Nova Scotia

CRA does not require a death certificate to declare you dead

What does it take to for the Canada Revenue Agency to declare you dead? Apparently, little more than a phone call.

Hundreds of people are mistakenly declared dead every year, says federal taxpayers' ombudsman

Reg Kane looks over paperwork from the CRA declaring he's dead. (CBC)

What does it take for the Canada Revenue Agency to declare you dead?

Little more than a phone call from any number of people will do it, resulting in benefits being immediately cut off and, in some cases, sending the living "dead" into an abyss of bureaucracy that can take months to correct.

The CRA says the Income Tax Act does not require it to request a death certificate to mark a taxpayer as deceased.

Instead, it will declare someone dead when it receives a phone call from "other government departments, lawyers, executors, representatives, beneficiaries or family members."

CRA is unique

Tax lawyer Rob Miedema told CBC News the CRA is unique in not requiring a death certificate before declaring someone dead, noting it's a routine requirement for businesses to insist on having the document before allowing access or providing information on a deceased person's account.

"That might be the phone company, that might be their landlord, even Facebook actually requires a death certificate before they'll start dealing with a family member in terms of memorializing or shutting down an account," Miedema said.

Being brought back to life is not always easy.

Two people who were erroneously declared dead without a death certificate question why one isn't needed, saying it would have prevented the mistakes and not burdened them with added stress while dealing with the death of a loved one.

'A confusing problem'

Reg Kane of Howie Centre, Cape Breton, said an error happened when he filed income tax returns for both his late wife and himself. He isn't sure whether he made the mistake or CRA, but both he and his wife were both declared dead.

He provided a death certificate for his late wife, but clearly didn't provide his own.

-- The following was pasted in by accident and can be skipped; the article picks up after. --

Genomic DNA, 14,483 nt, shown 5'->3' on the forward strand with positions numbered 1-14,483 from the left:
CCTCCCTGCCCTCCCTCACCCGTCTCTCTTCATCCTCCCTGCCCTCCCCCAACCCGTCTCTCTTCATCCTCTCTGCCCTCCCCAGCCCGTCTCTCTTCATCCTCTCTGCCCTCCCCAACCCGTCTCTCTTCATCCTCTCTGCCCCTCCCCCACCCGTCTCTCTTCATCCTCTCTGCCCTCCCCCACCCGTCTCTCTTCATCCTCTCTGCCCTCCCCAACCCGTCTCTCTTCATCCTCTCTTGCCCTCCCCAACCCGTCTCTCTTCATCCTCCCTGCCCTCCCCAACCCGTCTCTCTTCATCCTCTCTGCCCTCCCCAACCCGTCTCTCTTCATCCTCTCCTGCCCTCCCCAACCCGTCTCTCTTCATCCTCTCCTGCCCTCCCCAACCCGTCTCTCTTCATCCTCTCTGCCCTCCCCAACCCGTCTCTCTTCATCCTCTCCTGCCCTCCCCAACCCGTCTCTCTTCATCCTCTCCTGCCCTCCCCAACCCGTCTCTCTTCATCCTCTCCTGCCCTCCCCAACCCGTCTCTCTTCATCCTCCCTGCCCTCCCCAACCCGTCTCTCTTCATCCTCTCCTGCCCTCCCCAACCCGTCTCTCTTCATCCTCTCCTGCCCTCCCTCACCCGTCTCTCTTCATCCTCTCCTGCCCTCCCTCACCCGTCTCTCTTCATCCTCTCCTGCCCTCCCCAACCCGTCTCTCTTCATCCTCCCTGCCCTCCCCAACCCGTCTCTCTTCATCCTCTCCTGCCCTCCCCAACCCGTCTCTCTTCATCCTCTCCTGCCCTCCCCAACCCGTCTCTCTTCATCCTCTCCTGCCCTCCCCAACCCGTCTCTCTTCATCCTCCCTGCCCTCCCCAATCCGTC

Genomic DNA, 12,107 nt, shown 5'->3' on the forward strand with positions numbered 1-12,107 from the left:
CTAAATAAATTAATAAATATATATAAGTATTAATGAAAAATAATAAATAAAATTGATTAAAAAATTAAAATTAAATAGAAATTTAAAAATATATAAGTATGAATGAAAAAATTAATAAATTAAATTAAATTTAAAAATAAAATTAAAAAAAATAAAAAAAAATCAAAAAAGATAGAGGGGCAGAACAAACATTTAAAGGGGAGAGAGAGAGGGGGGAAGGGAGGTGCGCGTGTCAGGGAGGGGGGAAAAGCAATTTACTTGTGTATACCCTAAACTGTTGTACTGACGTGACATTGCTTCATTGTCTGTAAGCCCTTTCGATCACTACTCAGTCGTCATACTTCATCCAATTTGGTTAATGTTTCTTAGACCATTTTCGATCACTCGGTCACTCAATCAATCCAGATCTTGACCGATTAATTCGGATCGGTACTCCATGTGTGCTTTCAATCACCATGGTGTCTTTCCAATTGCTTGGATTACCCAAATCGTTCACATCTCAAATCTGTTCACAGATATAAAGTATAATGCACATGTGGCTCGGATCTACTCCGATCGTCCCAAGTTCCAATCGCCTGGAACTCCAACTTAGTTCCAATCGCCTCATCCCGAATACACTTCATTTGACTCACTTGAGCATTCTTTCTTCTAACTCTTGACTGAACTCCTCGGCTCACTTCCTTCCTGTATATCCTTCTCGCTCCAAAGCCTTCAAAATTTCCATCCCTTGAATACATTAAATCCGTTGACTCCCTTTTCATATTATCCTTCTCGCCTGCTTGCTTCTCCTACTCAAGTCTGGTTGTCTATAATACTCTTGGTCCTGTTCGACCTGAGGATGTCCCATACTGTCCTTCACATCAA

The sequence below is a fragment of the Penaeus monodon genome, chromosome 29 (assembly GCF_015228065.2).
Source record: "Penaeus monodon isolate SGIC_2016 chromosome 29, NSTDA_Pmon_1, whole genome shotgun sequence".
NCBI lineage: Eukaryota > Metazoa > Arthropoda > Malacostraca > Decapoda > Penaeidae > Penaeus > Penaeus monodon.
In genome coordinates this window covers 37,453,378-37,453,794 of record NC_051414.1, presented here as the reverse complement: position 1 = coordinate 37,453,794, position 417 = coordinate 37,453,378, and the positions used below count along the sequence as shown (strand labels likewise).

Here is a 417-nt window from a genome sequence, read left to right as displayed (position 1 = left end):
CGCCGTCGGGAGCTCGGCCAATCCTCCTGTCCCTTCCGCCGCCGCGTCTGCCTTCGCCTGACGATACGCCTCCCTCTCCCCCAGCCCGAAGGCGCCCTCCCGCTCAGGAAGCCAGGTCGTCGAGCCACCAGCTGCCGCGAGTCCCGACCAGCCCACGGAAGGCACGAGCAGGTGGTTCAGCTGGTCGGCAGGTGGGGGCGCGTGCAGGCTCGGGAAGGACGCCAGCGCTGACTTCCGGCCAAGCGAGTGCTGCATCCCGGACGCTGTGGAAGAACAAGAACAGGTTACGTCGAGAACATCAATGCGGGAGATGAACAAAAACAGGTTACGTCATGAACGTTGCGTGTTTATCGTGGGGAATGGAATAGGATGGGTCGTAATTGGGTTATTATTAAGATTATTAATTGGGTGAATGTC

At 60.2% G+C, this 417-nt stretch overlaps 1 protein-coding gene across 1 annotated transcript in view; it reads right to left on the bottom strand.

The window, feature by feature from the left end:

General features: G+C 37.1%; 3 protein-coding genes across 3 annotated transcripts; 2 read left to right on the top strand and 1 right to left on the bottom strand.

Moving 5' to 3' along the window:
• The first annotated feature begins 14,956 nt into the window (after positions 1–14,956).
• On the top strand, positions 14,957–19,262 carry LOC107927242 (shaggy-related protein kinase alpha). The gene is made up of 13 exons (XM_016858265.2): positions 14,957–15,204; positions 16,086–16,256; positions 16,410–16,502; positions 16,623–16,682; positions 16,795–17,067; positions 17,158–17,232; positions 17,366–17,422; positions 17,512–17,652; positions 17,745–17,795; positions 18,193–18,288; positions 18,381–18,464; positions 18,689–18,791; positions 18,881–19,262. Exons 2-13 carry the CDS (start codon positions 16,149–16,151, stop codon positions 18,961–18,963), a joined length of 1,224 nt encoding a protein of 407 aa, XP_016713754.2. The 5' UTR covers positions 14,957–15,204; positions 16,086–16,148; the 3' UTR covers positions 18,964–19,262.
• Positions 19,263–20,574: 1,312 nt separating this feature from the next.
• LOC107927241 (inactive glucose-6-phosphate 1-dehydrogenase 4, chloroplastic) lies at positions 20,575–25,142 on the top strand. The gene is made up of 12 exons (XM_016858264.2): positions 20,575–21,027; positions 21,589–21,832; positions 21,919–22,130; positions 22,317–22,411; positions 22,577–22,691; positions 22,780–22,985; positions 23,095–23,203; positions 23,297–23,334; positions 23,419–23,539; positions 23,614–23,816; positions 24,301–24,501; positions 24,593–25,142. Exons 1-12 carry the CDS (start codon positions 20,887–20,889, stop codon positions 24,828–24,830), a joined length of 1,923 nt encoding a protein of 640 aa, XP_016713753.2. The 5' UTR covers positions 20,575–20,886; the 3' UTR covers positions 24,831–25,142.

"Please, if you declare somebody deceased make sure that person is really deceased," Kane told CBC News.

Dartmouth resident Mildred Bull also was listed as dead after H&R Block erroneously included the wrong information on her return. She, too, filed for her late husband.

Mildred Bull looks over the paperwork she's compiled since being declared dead. (Yvonne Colbert/CBC)

In both cases, Kane and Bull were required to spend a significant amount of time trying to straighten out their situations. 

"It's a confusing problem for people," Miedema said. "They don't understand why they have to make so much contact to address a problem that was made inside of a system that is not transparent to them."

Thousands declared dead

In 2014, federal taxpayers' ombudsman Paul Dubé investigated the issue of CRA mistakenly declaring people dead.

His report titled "Alive and Well" found that between 2007 and 2013 CRA accidentally declared 5,489 people dead when in reality they were alive.  

The report said while those who call and report a death are supposed to forward a copy of the death certificate, their investigation found "the CRA does not have a followup procedure to ensure that the documents requested ... are sent in and matched to the account."

The CRA told CBC News it understands that the death of a family member or a loved one is always a difficult time and the death certificate is not required, "in order to decrease the burden on the taxpayers."

The 2014 report notes that once the CRA is notified of a death the deceased designation "automatically stops all benefit payments" such as GST/HST, the Canada Child Benefit and federal pension payments.

It says this prevents making an overpayment, which the government would then have to recoup and "which could leave the family or executor to deal with unnecessarily repaying a debt that could have been prevented."

If you owe money, death certificate required

Miedema notes the CRA requires a death certificate before it will stop collections efforts against those who owe the federal government money.

The ombudsman's report also noted "once an account is found to have been coded deceased in error, the CRA has an internal program target of 48 hours to correct the information." That didn't happen in either the Kane or Bull case, although Kane did receive his pension money on Thursday.

In fact, both are uncertain whether they will receive their pension payments next week.

The report made eight recommendations for improvements, but it did not recommend a death certificate be required before a taxpayer is declared deceased.

Number of CRA errors declining

The CRA said it has implemented each recommendation and when an error is discovered, the CRA corrects the record within 48 hours and advises Service Canada of the error so it can update its records accordingly.  

It did not respond to a question about how often it meets its target of restoring the "dead" to life in that time frame.

The 2014 report noted that despite the small percentage of error (0.23 per cent), "being declared dead is stressful and can be very challenging for taxpayers to fix once it occurs."

About the Author

Yvonne Colbert

Consumer Watchdog

Yvonne Colbert has been a journalist for nearly 35 years, covering everything from human interest stories to the provincial legislature. These days, she's focused on helping consumers get the most bang for their bucks and avoid being ripped off. She invites story ideas at